Peter McKinnon is a Photographer & Filmmaker based out of Toronto Ontario, Canada. He runs a self-titled channel on YouTube where he shares tips, techniques and favorite tools for great visuals, which includes the Lens Distortions mobile app.
What’s the driving idea behind all the content you’re creating?
I want to use this platform, this gift I’ve been blessed with to empower those who need it. I have all this knowledge from grinding it out in this industry over the past decade and I remember the days when I was working the lousy jobs wondering if I would ever get to do what I loved for a living.

I want to inspire my audience and fill them with a sense of hope and drive. I have been exactly where they are and know exactly how they feel.

What lead you to start using Lens Distortions?
I stumbled across it on a Facebook Ad of all places! The one time I actually thought, “Hey, maybe I’ll check that out.” You guys got me!

I started with purchasing the Photoshop effects from your website and then moved to the app just in case I was ever on the go and needed to drop some sort of light source in on my phone. It quickly became one of my favourite things to use.

Which effects do you find yourself using most often?

Some of the Light Hits are so subtle but add such a massive improvement to photos. I love that they don’t necessarily scream “Presets!” but feel more natural in that you would never know it was added in post.

I use them for reflections in people’s glasses, I use them to enhance window lit portraits – they really are extremely versatile and when I start thinking of ways to use them that are not traditional, is when I feel the most excited about them.

See more of Peter’s work on his Youtube channel.



Teyleen | A daily discipline of iPhone art

Jeffrey Thelin is a digital artist and freelance designer. Four years ago he found a creative outlet to combine all of his passions by creating minimal geometric designs over photography and video using only an iPhone. He just wrapped a year full year of posting an original mobile design every single day, many of which incorporated LD effects. We caught up with Jeffrey to get his perspective on his art and how he uses our free Lens Distortions mobile app.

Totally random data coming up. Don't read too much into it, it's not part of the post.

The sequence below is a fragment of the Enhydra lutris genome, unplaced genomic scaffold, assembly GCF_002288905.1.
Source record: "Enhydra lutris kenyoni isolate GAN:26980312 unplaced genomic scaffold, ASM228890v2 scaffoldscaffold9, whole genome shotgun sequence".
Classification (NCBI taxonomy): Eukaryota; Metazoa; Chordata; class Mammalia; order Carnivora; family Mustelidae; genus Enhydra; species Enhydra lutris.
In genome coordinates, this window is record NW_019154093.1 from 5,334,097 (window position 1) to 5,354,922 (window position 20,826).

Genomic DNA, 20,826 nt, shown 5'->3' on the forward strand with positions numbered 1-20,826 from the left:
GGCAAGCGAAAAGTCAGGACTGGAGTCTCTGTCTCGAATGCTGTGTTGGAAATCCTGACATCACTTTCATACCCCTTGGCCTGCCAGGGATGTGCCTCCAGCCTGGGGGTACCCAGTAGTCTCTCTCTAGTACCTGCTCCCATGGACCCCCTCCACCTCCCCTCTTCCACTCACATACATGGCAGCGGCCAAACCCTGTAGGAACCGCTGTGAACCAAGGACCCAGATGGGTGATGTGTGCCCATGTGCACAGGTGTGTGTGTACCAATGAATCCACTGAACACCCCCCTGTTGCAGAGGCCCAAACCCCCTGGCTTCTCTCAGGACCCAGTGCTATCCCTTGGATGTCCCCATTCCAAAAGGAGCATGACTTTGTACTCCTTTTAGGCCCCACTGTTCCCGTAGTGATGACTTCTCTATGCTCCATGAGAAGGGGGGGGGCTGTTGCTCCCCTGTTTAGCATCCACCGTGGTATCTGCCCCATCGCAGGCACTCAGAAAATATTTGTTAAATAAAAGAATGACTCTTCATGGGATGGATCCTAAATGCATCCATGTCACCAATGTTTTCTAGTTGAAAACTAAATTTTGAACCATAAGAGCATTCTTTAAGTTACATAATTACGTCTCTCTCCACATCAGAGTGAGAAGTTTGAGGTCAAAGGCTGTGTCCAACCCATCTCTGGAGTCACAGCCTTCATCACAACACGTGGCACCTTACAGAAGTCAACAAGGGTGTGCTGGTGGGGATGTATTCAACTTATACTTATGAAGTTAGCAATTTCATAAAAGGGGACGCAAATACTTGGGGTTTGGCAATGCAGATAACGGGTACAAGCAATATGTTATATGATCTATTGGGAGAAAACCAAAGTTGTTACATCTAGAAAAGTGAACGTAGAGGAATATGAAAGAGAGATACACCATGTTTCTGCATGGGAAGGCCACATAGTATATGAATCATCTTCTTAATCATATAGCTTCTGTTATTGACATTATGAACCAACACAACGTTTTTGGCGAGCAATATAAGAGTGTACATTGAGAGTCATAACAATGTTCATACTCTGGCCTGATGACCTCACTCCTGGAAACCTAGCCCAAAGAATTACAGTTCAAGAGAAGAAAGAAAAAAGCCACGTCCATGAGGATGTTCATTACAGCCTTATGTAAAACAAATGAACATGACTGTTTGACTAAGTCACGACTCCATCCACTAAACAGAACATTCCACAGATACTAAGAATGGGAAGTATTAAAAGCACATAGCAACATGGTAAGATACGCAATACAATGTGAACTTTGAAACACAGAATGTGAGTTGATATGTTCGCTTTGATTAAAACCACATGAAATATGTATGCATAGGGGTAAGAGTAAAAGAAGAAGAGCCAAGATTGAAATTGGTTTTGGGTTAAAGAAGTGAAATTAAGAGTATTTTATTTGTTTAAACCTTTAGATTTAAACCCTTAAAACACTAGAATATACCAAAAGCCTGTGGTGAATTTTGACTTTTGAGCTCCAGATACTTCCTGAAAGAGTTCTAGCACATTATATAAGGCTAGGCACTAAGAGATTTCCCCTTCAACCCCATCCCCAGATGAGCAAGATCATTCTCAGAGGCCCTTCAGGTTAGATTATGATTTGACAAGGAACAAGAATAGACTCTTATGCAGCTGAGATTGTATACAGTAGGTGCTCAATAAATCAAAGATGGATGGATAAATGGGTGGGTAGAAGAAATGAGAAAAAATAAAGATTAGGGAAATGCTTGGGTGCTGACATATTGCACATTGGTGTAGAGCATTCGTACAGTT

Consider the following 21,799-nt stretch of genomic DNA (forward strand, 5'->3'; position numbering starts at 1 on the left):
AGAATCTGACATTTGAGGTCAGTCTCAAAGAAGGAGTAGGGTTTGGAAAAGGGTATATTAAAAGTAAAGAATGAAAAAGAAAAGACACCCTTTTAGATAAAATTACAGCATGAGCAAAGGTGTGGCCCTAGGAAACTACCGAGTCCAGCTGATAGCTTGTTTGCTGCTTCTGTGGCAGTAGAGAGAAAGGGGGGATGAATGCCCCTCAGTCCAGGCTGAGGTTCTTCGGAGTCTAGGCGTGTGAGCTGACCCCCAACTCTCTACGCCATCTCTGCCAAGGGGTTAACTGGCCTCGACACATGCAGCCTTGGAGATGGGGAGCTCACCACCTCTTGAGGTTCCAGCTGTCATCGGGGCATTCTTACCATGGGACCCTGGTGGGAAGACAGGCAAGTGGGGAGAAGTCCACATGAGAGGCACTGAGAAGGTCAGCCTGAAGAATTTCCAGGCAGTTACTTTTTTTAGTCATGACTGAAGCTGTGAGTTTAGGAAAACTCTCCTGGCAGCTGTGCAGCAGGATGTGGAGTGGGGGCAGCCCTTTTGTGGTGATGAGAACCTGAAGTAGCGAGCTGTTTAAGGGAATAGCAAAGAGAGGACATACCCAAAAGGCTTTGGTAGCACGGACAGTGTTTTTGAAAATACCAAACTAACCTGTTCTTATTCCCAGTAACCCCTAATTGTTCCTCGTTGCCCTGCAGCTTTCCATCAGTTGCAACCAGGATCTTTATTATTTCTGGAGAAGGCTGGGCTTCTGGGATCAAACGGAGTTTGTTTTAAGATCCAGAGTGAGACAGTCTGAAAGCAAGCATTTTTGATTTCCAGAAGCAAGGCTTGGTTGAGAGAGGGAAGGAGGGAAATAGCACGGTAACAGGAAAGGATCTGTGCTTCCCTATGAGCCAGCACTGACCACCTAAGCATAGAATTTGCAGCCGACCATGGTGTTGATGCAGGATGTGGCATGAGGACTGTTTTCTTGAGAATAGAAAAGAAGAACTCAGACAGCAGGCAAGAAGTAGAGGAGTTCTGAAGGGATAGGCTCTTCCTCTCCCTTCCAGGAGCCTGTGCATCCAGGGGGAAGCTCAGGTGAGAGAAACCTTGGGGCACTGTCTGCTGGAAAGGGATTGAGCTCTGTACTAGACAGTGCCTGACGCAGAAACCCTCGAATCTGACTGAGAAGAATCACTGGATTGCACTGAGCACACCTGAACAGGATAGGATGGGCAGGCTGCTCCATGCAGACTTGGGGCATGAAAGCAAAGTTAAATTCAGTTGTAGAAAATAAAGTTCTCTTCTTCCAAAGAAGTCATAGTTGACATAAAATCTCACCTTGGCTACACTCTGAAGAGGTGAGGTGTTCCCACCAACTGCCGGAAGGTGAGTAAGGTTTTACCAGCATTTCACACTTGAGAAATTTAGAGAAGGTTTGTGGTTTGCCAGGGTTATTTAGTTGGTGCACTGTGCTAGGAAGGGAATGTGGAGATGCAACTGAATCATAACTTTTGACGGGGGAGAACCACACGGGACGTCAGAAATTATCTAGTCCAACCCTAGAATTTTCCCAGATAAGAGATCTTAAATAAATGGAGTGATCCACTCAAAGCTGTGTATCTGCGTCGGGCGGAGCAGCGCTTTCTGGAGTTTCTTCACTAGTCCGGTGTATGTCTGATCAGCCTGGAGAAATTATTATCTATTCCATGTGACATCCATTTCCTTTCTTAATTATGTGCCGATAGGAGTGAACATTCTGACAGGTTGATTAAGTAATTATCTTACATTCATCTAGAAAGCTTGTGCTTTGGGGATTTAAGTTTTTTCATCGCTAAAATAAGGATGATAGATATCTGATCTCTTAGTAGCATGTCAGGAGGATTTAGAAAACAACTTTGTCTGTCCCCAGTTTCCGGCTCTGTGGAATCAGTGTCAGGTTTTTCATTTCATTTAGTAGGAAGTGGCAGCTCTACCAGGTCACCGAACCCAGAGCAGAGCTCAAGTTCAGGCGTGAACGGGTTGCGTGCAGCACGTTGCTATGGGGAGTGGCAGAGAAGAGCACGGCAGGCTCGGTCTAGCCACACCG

You just wrapped one full year of posting a design every day. What inspired this discipline and how did it shape you?
I started this project right after I graduated school, when my son was about 5 months old, and right when I started teyleen.com, which is where I turn some of my designs into t-shirts and prints.

I had all these thoughts in my head about how I could only make one good design every few weeks, or that I needed to think for a long time and sit on designs to decide if they were right or not. One day I just got fed up and said I’m going to make one every day for a whole year.

The first few months were challenging. I’d try to create a bunch in one day and then fan them out over a week or two. I felt like I had to have some in reserve in case I couldn’t make one. But, slowly, I began to trust myself, and now each day I start with nothing and I’m able to make something in under two hours.

Now it’s just like meditation. It feels like I’m almost being given the designs, or like I’m discovering them. There’s no struggle, they just flow out.

“I think it’s so important to find things to disrupt your daily life”

Any interesting stories from your daily design postings?

The single best moment of the year was when someone messaged me and told me that my designs were helping them cope with the loss of a loved one. I was crying scrolling through their message that said every day they would just look through my images and it’d make them feel a little bit more okay. Up until that point, I felt like my designs were really just for me. But that message has reshaped the way I perceive my art and really art in general.

I now aspire for my work to be a small positive experience in peoples’ lives, if only for the time it takes to stop and like something on Instagram. I think it’s so important to find things to disrupt your daily life, to just see things you don’t totally understand and to let your mind wander.

What makes creating mobile art so compelling to you?

If I wanted to do this type of work 10 years ago, I would have to carry a big camera around with me everywhere, take pictures of things, and then I’d have to wait until I got home to put my SD card into my computer, open Photoshop and Illustrator and then I would finally be able to get to work manipulating the images.